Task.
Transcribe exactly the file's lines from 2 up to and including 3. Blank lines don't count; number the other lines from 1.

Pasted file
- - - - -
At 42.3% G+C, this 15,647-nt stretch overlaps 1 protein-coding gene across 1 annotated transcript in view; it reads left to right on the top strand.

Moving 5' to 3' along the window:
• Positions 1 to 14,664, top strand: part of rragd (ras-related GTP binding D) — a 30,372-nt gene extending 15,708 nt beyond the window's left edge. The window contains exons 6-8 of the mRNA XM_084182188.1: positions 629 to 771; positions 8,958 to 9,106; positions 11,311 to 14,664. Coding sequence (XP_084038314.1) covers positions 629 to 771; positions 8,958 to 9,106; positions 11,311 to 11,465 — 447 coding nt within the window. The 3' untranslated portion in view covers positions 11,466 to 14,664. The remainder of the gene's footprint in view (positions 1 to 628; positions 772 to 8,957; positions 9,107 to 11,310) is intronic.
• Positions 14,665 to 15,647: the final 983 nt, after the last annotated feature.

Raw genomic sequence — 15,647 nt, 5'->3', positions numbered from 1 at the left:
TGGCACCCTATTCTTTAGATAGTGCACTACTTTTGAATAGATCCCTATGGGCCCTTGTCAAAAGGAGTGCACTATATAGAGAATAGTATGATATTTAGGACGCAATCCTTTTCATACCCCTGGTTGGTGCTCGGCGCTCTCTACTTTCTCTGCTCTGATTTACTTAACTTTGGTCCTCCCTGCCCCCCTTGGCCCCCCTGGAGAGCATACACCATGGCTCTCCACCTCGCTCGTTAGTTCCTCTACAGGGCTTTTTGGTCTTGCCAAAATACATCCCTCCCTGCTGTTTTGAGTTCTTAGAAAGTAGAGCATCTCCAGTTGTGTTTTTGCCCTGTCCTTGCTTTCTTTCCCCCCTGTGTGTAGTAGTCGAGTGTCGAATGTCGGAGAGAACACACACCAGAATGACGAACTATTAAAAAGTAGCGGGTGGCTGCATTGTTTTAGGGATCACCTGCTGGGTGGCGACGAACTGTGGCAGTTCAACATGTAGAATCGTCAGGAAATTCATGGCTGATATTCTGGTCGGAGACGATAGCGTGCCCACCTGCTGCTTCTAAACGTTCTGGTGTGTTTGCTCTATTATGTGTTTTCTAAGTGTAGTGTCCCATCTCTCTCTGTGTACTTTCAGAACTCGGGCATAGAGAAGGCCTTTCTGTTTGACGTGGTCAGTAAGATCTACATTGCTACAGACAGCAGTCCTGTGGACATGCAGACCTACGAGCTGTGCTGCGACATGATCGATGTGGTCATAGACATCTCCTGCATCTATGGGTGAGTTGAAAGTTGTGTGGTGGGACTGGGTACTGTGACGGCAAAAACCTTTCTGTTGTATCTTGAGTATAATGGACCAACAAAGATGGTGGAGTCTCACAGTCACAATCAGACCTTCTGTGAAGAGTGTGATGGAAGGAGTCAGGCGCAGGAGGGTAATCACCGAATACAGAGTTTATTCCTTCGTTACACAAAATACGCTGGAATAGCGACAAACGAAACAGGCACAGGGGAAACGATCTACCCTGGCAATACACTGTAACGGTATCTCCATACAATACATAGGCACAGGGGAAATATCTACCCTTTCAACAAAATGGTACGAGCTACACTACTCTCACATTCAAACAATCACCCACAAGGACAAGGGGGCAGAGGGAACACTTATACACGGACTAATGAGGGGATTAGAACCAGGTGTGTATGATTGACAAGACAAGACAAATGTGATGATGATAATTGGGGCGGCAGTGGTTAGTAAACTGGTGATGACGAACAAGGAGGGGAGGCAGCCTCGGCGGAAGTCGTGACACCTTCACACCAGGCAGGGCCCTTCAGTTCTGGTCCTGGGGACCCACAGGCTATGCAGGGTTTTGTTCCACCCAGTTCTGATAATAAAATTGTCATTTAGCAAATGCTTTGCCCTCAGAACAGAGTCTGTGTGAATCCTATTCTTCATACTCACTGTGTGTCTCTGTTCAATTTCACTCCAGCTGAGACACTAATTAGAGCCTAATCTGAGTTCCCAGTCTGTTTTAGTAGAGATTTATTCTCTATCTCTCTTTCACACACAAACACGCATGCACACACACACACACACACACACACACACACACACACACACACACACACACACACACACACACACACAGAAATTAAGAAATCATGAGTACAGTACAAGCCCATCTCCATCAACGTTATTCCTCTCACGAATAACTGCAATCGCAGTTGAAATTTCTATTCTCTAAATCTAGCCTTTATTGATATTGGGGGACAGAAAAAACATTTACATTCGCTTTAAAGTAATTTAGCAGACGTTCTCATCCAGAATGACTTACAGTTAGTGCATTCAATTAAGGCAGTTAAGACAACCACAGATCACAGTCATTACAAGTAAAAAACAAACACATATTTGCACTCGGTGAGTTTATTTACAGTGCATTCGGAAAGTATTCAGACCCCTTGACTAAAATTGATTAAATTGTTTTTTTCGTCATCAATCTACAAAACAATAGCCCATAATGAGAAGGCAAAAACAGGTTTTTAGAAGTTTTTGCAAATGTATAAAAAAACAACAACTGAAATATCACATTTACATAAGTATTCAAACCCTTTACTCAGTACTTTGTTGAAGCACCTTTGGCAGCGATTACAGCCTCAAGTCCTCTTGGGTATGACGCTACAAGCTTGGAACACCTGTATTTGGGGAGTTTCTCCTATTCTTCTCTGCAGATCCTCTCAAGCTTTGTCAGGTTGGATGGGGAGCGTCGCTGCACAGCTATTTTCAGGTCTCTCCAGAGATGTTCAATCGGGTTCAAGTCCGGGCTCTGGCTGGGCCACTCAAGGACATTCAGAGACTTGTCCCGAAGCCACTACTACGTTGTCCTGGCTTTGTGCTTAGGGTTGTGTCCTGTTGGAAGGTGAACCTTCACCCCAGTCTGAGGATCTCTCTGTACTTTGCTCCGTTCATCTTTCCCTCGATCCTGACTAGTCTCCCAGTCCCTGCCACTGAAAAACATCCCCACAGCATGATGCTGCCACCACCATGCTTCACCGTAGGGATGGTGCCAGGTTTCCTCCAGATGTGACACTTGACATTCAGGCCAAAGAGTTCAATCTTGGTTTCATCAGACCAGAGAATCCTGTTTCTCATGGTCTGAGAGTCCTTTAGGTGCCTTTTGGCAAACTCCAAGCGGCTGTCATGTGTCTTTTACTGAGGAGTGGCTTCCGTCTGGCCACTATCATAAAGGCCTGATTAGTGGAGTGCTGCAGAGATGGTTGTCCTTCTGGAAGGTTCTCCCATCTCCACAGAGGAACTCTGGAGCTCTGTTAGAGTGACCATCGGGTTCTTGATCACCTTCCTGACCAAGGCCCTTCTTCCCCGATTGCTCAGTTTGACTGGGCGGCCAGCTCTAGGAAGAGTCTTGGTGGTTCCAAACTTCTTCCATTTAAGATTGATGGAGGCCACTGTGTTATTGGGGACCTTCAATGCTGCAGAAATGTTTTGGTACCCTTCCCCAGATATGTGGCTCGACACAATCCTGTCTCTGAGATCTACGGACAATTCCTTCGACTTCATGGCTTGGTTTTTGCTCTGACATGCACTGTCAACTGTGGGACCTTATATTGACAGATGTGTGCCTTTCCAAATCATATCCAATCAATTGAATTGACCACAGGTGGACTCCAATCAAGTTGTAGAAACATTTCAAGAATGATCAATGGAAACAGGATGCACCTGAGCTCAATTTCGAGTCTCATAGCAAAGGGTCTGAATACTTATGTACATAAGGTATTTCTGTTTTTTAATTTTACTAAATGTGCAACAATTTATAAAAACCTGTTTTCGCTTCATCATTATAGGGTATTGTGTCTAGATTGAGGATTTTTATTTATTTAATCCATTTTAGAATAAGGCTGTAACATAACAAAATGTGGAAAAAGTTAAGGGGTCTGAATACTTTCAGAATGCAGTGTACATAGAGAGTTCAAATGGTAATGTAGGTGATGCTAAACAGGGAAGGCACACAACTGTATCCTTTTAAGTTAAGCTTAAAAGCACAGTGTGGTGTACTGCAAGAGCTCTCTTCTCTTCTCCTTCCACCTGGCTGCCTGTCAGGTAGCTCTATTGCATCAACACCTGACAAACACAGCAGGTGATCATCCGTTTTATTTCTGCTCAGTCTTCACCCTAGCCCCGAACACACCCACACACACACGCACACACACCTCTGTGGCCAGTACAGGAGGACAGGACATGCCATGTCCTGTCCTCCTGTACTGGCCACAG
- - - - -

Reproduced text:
Moving 5' to 3' along the window:
• Positions 1 to 14,664, top strand: part of rragd (ras-related GTP binding D) — a 30,372-nt gene extending 15,708 nt beyond the window's left edge. The window contains exons 6-8 of the mRNA XM_084182188.1: positions 629 to 771; positions 8,958 to 9,106; positions 11,311 to 14,664. Coding sequence (XP_084038314.1) covers positions 629 to 771; positions 8,958 to 9,106; positions 11,311 to 11,465 — 447 coding nt within the window. The 3' untranslated portion in view covers positions 11,466 to 14,664. The remainder of the gene's footprint in view (positions 1 to 628; positions 772 to 8,957; positions 9,107 to 11,310) is intronic.